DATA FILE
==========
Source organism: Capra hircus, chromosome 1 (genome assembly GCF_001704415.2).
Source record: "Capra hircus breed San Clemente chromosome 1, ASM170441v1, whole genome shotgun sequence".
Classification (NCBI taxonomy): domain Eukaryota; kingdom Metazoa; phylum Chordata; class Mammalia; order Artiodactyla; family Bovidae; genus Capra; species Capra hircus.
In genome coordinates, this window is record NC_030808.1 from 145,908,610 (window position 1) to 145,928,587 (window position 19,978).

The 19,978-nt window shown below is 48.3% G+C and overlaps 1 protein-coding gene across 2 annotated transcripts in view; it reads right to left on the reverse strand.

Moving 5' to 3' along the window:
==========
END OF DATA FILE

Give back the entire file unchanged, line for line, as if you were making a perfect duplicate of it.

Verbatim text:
Source organism: Capra hircus, chromosome 1 (genome assembly GCF_001704415.2).
Source record: "Capra hircus breed San Clemente chromosome 1, ASM170441v1, whole genome shotgun sequence".
Classification (NCBI taxonomy): domain Eukaryota; kingdom Metazoa; phylum Chordata; class Mammalia; order Artiodactyla; family Bovidae; genus Capra; species Capra hircus.
In genome coordinates, this window is record NC_030808.1 from 145,908,610 (window position 1) to 145,928,587 (window position 19,978).

The 19,978-nt window shown below is 48.3% G+C and overlaps 1 protein-coding gene across 2 annotated transcripts in view; it reads right to left on the reverse strand.

Moving 5' to 3' along the window: